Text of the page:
Loneliness, the dependent variable is an ordered variable (1 = not lonely, 2 = sometimes lonely, and 3 = always lonely). Respondents were asked if they have ever felt lonely. Respondents who gave an affirmative response were subsequently asked how often they felt lonely—sometimes or always. The background and demographic variables included respondent’s age (60–69, 70–79, and 80s+), sex (male, female), ethnicity (Malay, Chinese, Indian, and Indigenous), marital status (currently married, widowed-divorced-separated), and place of residence (urban, rural). The socioeconomic variables for this study included educational level (no schooling, primary, and secondary and above), work status (still working, stopped working), and number of sources of income (none, 1-2 sources, and 3+ sources). The sources of income included (1) inheritance (house, company, land, etc.), (2) savings in the Employees Provident Fund, (3) pension, (4) rewards/remunerations, (5) savings in bank, (6) savings in “tabung haji” (Malaysian hajj pilgrims fund board), (7) share investments, and (8) insurance.

Respondents were asked if they were suffering from any of the following illnesses: (1) high blood pressure, (2) diabetes, (3) heart disease, (4) arthritis, and (5) asthma. They were also asked if they had physical limitations in carrying out the following daily activities: (1) self-feeding, (2) bathing, (3) getting dressed, (4) going to toilet, (5) exercising, (6) daily housework, (7) attend religious gatherings, and (8) grocery shopping. The number of health and physical limitations was recoded into categorical variables: number of illnesses (none, 1 illness, and 2+ illnesses) and number of physical limitations (none, 1-2 limitations, and 3+ limitations).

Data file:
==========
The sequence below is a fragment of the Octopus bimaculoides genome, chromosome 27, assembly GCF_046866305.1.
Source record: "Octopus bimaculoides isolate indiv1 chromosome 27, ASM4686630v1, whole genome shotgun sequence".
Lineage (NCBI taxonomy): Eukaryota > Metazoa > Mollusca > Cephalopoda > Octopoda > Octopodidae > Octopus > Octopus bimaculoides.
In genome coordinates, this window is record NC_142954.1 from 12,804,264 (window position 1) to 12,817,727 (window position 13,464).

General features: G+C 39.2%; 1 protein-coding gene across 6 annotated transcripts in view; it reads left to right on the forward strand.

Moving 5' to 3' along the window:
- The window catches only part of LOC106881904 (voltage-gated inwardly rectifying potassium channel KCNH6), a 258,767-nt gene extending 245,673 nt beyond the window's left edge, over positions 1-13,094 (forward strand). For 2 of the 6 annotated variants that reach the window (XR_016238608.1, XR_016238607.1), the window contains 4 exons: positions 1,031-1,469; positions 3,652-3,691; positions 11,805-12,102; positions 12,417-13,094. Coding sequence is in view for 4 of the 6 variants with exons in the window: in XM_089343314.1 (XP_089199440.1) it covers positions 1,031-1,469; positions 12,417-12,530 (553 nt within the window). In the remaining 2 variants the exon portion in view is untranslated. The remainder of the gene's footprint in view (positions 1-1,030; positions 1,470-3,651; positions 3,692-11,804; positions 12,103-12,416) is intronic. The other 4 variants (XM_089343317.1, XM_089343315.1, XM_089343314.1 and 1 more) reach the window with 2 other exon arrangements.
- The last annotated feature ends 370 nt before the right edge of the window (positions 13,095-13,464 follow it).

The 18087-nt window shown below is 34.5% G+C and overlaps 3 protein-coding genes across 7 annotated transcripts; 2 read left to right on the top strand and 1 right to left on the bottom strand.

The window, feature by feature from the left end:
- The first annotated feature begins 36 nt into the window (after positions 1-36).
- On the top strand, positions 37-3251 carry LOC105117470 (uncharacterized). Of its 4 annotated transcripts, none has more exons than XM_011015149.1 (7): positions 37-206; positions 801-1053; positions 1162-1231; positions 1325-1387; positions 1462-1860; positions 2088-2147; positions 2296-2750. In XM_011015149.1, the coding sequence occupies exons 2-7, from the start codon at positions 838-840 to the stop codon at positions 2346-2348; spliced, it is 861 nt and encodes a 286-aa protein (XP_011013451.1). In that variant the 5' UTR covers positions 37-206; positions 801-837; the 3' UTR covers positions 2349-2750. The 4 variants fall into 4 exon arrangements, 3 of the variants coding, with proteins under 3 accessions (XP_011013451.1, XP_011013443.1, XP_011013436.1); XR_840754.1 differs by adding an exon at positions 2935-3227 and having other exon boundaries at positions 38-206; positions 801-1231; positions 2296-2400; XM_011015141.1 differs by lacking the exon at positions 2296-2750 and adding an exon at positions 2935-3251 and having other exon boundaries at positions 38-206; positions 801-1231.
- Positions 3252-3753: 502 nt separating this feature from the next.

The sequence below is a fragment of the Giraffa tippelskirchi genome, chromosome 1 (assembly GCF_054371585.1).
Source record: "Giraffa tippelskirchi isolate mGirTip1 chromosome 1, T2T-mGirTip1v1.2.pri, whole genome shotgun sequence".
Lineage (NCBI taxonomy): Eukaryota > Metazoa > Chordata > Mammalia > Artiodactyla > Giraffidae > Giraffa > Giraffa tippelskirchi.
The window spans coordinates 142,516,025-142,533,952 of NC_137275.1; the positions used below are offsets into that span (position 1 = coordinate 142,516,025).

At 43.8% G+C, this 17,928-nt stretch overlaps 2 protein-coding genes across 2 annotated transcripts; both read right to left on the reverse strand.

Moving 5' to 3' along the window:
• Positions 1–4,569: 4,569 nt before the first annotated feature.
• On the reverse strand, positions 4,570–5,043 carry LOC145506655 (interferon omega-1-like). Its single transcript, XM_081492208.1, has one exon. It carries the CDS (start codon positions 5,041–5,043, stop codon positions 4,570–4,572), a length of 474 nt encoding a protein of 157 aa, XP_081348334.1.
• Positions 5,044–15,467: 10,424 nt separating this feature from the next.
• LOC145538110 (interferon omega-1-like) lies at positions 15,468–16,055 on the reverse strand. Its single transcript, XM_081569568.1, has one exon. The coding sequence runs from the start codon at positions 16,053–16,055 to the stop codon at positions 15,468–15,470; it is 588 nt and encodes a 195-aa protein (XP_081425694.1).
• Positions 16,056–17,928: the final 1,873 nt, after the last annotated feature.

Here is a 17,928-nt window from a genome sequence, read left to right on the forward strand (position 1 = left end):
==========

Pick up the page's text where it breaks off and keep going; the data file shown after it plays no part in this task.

Besides coresidence with adult children, family support included four common types of support from adult children on a monthly basis: financial support, help with paying of bills, provision of food/other necessities, and help with housework. These different forms of family support were recoded into dichotomous variables (Yes, No). Community participation in religious and leisure activities (sports/neighborhood watch/Nongovernmental organizations’ (NGO) activities) was also recoded into dichotomous variables.

2.3. Analysis

We began by describing the sociodemographic and socioeconomic characteristics, health and disability and coresidence status of the total sample, and separately for males and females. Cross tabulations were run to examine the bivariate associations between the level of loneliness with sociodemographic variables, family support, and community participation. This was followed by ordinal logistic regression using the proportional odds model to assess the relationship between levels of loneliness and factors of sociodemographic and SES, health and physical condition, family support, and community participation [44]. The ordinal logistic regression was repeated for older Malays, Chinese, and Indigenous persons. The analysis was not conducted for older Indians due to the small number of respondents (). Data were analyzed using SPSS for Windows version 19 and weighted according to the ethnic distribution of the population based on the 2010 population census [30].

3. Results